Addressing the nation on the eve of the Republic Day, President Pranab Mukherjee articulated the almost universal concern in the country over the failure to meet people’s aspirations.
Stating that democracy is the "fundamental right of every citizen; for those in power, democracy is a sacred trust", he hinted at more when he said "…our democracy has never been betrayed by the people; its faultlines, where they exist, are the handiwork of those who have made power a gateway to greed."
And, "If we hear sometimes an anthem of despair from the street, it is because people feel that a sacred trust is being violated."
Stating that by the time he will address the nation once again, there will be a new government, he said that governments must deliver: "what they were elected to deliver; social and economic progress, not at a snail’s space, but with the speed of a racehorse".
In order to do this, he suggested, "Give them (our youth) a chance and you will marvel at the India they can create".
A week earlier, the BJP’s PM aspirant unveiled a so-called economic vision for a prosperous India. This, we have been told, will build "Brand India through five Ts — talent, tradition, trade, tourism and technology".
This is supposed to be achieved through the building of 100 smart cities and bullet trains to all four corners of the country, creating more IITs, IIMs and AIIMSs, etc. These are to be accompanied by a mix of social welfare schemes. Does this sound any different from the UPA’s objectives of Bharat Nirman along with inclusive growth?
The moot point is that how all this is going to be achieved. How and from where/whom are the resources going to be mobilised? What are the mechanisms and vehicles that are available or will be created to achieve this? None, obviously with reason, talks of the fine print.
Hence, such proclamations remain mere declarations of intent — unrealisable unless accompanied by a blueprint of an action programme. This remains unaddressed.
India Inc, by and large, applauds the BJP’s ‘vision’ as being projected by ‘a messiah of big business and believer of neo-liberal prescriptions on development and growth’ and ‘did much to instil confidence and hope’.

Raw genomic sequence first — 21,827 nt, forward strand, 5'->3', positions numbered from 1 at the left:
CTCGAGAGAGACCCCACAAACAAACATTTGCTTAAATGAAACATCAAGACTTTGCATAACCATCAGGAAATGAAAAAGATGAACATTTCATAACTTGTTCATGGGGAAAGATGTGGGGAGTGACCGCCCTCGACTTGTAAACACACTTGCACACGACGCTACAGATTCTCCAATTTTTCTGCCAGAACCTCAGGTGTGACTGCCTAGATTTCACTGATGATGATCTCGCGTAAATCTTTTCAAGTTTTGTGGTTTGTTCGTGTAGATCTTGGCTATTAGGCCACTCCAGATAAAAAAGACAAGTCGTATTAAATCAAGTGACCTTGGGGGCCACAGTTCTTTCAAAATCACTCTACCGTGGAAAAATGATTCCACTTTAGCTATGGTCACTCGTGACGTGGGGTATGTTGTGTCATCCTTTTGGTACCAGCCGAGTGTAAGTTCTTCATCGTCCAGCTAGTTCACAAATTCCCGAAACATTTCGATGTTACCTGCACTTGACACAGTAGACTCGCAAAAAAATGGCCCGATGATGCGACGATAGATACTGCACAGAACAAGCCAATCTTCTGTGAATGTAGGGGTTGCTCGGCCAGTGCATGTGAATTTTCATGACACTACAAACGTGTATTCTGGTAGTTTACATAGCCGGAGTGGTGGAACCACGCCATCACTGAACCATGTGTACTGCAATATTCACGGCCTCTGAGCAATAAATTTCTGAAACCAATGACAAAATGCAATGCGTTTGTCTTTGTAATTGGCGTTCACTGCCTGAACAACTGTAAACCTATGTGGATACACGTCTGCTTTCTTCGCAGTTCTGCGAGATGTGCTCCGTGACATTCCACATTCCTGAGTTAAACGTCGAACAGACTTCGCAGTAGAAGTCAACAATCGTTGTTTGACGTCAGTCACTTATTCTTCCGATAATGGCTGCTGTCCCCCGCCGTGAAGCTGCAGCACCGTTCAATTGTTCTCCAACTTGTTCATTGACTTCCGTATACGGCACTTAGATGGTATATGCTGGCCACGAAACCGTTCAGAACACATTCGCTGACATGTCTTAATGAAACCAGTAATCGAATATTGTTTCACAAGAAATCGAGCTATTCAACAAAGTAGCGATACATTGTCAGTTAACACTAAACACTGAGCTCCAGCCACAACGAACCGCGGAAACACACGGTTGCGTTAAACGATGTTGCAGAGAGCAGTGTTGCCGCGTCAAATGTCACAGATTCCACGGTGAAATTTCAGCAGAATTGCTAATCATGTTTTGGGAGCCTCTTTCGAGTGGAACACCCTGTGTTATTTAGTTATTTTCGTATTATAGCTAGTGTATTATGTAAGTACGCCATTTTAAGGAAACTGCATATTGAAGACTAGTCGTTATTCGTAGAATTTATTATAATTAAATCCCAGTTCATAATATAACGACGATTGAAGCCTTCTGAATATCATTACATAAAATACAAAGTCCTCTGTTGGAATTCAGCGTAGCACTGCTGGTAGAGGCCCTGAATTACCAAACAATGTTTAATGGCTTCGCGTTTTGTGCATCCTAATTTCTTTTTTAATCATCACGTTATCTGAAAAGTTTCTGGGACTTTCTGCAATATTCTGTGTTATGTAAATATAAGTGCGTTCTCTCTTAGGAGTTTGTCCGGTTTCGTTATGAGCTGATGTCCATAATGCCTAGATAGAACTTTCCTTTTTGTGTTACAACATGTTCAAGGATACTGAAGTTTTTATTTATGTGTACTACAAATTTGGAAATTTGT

This is based on its understanding that instead of expending public money on providing some relief to the people through provisions of rural employment, farm loan waiver, food security, right to education, etc, however inadequate they may be, such expenditures from governmental revenue should have been instead put at the disposal of private capital, both domestic and foreign, for their profit maximisation.
They seek to conceal their naked desire for profit maximisation by advancing the logic that making available such resources to private corporates at cheap costs would lead to greater investments generating both growth and employment and, thus, putting India back on a high growth trajectory.
Similar efforts by the UPA have only led to the consolidation of the creation of two Indias that began by the Vajpayee-led NDA government’s ‘shining India’, ‘feel good’ factor earlier.
The BJP, notwithstanding its illusions of forming the government in 2014, is seeking to further cement the growing divide between the two Indias — the rich and the poor. Such a trajectory is sought to be pursued in India when during the last six years of global crisis, the top 1% of the US population garnered 22% of the nation’s income and the top 0.1% took home a staggering 11%.
At home, a global wealth and investment report showed India recorded the second highest increase of high net worth individuals (HNI) in the world. The HNI population grew by 22.2% in 2012 while their wealth grew by 23.4%. These 1,53,000 HNIs together hold assets worth $589 billion — 0.001275% of our population holding assets between a third-and-a-half of our GDP.
Prior to the just-concluded World Economic Forum’s annual meet at Davos, described by the London mayor as "a constellation of egos and an orgy of adulation", Oxfam presented a paper showing that 85 richest billionaires in the world "own the wealth of half the world’s population".
Such growing inequality helps "the richest undermine democratic processes and drive policies that promote their interests at the expense of everyone else".
Does this not sound chillingly familiar to all of us in India? Who, honourable president, is then violating the ‘sacred trust’ of Indian democracy?
At Davos, none of the world’s leaders suggested any new regulations to check such obscene profit maximisation and, thus, strengthened the ground for a continued global economic slowdown and crisis.
Such widening inequalities feeding recurrent crisis and economic slowdown multiplying people’s miseries can be prevented in India, insulating us from the impending extended global crisis only by an alternative economic vision — alternative to both the Congress and the BJP.
A vision where the resources available in the country are prevented from being looted through mega corruption scams, or, being doled out to the rich as massive tax concessions and, instead, are mobilised for massive public investments to build our much-needed infrastructure.
This would generate substantial additional employment, significantly enhance the purchasing power in the hands of our people, laying the basis for a sustainable and more equitable economic growth trajectory.
President Mukherjee concluded his address by saying, "1950 saw the birth of our Republic. I am sure that 2014 will be the year of resurgence".
Such resurgence, eminently feasible, can only happen, honourable president, when 2014 will ensure that such an alternative policy trajectory is put into practice. This can necessarily happen only with a secular democratic political alternative sans the Congress and the BJP.
Sitaram Yechury is CPI(M) Politburo member and Rajya Sabha MP
The views expressed by the author are personal